Virtual Desktops

| posted in: nerdliness 

I have been a fan of virtual desktops since I first used them in 1999 via a Windows application called Perfect Screens. Multiple desktops made immediate sense to me and I haven’t been without them since that first foray.

The Windows-based Perfect Screens allowed you to bind applications to certain desktops or set an application to be visible on all desktops. After some initial experimentation I settled on four desktops, one each for mail/chat, browsing, Word/Excel, and coding. With hot keys setup to allow using the keyboard to jump from desktop to desktop I was in nerd heaven.

In 2002 when I switched to Macintosh computers and Mac OS X, I hunted around for a suitable equivelent to Perfect Screens and found CodeTek VirtualDesktop. Since I was used to the idea of four desktops I continued with that setup on CodeTek.

With the introduction of Spaces in Mac OS X Leopard I stopped using CodeTek’s tool. Spaces was both better and worse than CodeTek. I liked that it was part of the operating system, but some of its behaviors were enough different than what I had become accostomed to that it was difficult to switch. Spaces allowed up to 16 desktops and for a time I had that many. Gradually I lowered the number to 9, which was the most I could easily access via the Control-# key board shortcut.

I kept the idea of delagating specific activities to specific spaces or desktops. Space 1 was email, 2 was browsing with my RSS reader and eventually Twitter added. Space 3 was calendaring and to-do lists. Space 4 was my primary terminal console desktop. Spaces 5 through 9 were used as scratch pads. When ever I wanted to open a new instance of and IDE or start an activity that would have multiple windows open, I’d grab an open desktop and start.

Mac OS X Lion reworked Spaces into what is now called Mission Control. Gone is the grid-like arrangment of desktops, instead they are just lined up in a row. Added is the idea of full-screen applications. These occupy their own space or desktop. At first I was resistant to the idea of a full screen application but I have grown to like them, particularly for email, iTunes, and now Xcode. Lion imported my Spaces and I continued to use them as before. With Mail now a full screen app desktop 1 was empty and became my primary terminal console desktop.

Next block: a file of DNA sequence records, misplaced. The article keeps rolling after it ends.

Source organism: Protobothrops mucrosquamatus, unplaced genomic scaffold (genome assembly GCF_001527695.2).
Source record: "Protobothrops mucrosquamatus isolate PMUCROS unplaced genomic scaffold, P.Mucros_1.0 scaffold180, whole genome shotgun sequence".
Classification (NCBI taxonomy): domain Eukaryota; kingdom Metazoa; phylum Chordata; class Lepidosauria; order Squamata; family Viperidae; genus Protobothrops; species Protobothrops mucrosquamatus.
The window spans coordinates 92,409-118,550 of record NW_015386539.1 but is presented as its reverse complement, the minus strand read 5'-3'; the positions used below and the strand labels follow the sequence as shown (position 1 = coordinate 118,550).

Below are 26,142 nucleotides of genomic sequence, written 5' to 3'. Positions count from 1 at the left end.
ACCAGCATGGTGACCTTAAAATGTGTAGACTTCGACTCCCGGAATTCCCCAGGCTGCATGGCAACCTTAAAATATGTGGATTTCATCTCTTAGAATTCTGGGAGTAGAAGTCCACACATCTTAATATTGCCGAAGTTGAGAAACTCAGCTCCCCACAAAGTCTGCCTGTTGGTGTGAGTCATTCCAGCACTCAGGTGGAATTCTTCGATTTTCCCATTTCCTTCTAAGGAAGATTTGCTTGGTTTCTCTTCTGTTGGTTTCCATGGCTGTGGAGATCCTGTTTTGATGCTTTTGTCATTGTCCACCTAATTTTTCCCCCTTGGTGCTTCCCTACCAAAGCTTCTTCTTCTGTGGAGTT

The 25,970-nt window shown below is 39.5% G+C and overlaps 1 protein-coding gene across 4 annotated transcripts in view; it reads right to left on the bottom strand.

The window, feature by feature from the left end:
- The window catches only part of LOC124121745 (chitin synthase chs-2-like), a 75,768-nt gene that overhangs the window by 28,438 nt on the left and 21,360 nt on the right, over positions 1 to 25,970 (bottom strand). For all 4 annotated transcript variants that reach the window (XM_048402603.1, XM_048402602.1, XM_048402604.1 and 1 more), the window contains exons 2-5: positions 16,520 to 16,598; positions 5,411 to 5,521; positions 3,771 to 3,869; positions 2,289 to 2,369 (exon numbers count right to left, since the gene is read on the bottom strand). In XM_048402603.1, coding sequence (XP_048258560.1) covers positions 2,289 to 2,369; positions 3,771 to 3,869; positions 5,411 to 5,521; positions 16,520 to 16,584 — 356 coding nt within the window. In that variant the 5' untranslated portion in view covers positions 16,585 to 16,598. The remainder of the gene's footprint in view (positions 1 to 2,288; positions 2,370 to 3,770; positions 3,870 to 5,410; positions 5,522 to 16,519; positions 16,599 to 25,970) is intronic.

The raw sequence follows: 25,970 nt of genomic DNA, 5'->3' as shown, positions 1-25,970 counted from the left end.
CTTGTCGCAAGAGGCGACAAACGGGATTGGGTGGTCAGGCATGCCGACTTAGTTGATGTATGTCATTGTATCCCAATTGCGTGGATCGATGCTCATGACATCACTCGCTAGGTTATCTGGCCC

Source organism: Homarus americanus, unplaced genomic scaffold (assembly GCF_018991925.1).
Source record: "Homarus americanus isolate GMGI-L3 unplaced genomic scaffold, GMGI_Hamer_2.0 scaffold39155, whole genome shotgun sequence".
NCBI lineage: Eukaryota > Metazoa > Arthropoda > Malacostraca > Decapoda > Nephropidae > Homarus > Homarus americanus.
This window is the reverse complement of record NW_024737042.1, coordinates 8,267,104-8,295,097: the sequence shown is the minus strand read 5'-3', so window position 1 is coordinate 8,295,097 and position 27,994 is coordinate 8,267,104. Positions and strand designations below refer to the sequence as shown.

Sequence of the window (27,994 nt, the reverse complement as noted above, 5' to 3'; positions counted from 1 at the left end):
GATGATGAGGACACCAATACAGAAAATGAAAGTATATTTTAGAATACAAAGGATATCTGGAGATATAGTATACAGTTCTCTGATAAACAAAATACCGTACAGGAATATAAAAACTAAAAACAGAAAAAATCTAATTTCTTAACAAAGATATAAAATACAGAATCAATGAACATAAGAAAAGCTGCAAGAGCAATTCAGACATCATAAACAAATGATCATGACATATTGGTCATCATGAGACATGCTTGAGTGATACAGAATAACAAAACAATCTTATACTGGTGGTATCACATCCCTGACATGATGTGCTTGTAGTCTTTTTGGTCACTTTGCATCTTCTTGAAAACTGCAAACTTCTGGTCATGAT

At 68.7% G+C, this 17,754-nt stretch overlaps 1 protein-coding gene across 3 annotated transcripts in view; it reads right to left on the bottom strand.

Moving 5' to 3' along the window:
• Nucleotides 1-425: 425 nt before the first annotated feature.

One of the annoyances of Apple’s implementation of Spaces is how multiple instances of the same application are managed. If you have open two separate copies of your browser, and you click a link in your Twitter application or RSS feed reader it will open in the browser instance that was most recently active. Often I find this not to be the one I wanted. The browser in Space 2 is my primary all-purpose browser. Usually a second instance of the browser was open for a development project and the only tabs present were for that project. Having random links from Twitter or RSS open there was not what I wanted.

Creating multiple Terminal consoles is also an issue with Spaces. If you had a Terminal open in Space 1 and one in Space 4, say, and you Cmd-tab to select a Terminal you would land on the most recently used one. Which often as not was not the one you wanted. There is no way to create a new Terminal window in the current space if one is open in any other space.

These are minor annoyances but annoyances still. One of my co-workers doesn’t use virtual desktops. He has all of his applications open on a single space. By using Exposé and Cmd-Tab he switches back and forth between applications. By not having multiple desktops he inadvertantly avoids some of my grumbles. So yesterday I closed all but one space forcing all my applications onto the same destop. I still have Mail, iTunes, and Xcode as full screen apps. And I would run iPhoto that way too, where that an option. The biggest difference is the amount of clutter on my desktop now. After years of having just one or two apps displayed at a time having 13 apps, some with multiple instances open, all on the same desktop is jarring. Only time will tell if I grow to like this new arrangment. I don’t know if I’ll tend to have just a single instance of my browser running thus avoiding the eeny-meeny problem of which will focus. If nothing else having something different will force me to learn new habits and learning is always good.

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Mark H. Nichols

I am a husband, cellist, code prole, nerd, technologist, and all around good guy living and working in fly-over country. You should follow me on Mastodon.